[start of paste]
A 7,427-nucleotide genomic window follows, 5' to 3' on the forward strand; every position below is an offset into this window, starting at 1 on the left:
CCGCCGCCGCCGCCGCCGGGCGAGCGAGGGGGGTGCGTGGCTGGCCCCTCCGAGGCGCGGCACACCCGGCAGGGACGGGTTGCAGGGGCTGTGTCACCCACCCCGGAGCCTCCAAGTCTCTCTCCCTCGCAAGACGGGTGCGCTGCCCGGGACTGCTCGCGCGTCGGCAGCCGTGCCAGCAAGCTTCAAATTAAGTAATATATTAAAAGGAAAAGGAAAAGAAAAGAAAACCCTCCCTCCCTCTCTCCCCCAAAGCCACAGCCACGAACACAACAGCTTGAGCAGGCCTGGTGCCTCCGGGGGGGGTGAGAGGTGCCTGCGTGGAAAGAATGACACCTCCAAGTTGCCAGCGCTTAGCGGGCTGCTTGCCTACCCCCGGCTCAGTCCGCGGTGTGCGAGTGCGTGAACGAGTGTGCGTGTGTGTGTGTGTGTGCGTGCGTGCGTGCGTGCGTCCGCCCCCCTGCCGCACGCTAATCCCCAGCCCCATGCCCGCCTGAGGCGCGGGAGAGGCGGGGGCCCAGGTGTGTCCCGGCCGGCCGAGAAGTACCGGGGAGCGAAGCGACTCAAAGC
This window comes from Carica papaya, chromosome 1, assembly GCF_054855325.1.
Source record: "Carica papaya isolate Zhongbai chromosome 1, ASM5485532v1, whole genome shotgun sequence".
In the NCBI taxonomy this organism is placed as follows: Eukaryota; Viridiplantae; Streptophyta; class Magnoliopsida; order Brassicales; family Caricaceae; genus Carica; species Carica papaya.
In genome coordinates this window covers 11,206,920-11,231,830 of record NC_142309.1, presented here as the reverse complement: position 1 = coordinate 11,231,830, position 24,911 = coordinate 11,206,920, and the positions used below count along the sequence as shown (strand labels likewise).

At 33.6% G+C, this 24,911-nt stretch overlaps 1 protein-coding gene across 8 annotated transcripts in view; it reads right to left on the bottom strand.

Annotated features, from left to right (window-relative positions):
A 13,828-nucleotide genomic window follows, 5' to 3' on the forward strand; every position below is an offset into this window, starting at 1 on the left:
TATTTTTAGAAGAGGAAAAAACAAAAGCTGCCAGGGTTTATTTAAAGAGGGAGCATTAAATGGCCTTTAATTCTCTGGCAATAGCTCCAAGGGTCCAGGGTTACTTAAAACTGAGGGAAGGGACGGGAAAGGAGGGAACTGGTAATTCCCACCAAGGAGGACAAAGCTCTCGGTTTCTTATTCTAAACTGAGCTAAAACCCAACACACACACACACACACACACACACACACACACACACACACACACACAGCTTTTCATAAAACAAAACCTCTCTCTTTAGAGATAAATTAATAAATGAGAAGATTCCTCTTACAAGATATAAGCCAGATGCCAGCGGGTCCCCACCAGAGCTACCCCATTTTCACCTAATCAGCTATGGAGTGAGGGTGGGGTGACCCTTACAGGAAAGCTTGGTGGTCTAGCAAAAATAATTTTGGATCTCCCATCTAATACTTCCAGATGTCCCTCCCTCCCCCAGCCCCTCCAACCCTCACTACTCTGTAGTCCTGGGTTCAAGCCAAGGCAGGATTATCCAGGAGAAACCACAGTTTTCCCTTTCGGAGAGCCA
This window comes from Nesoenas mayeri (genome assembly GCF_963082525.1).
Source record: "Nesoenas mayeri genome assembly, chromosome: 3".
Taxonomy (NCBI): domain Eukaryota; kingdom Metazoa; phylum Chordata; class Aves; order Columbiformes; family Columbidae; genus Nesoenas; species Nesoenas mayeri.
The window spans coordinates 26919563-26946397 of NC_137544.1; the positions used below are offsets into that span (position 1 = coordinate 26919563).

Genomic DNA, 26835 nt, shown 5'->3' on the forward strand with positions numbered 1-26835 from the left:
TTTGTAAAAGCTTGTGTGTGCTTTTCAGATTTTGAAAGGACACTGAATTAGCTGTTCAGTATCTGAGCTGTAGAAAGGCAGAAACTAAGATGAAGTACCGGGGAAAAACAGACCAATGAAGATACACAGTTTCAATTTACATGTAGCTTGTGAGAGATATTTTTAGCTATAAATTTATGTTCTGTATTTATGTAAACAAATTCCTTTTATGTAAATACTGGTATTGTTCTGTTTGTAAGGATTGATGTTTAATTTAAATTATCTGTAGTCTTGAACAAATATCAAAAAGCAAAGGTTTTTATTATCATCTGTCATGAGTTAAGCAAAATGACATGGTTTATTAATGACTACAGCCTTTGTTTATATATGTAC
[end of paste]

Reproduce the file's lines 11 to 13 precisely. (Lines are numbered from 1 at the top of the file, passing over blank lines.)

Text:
This window comes from Nesoenas mayeri (genome assembly GCF_963082525.1).
Source record: "Nesoenas mayeri genome assembly, chromosome: 3".
Taxonomy (NCBI): domain Eukaryota; kingdom Metazoa; phylum Chordata; class Aves; order Columbiformes; family Columbidae; genus Nesoenas; species Nesoenas mayeri.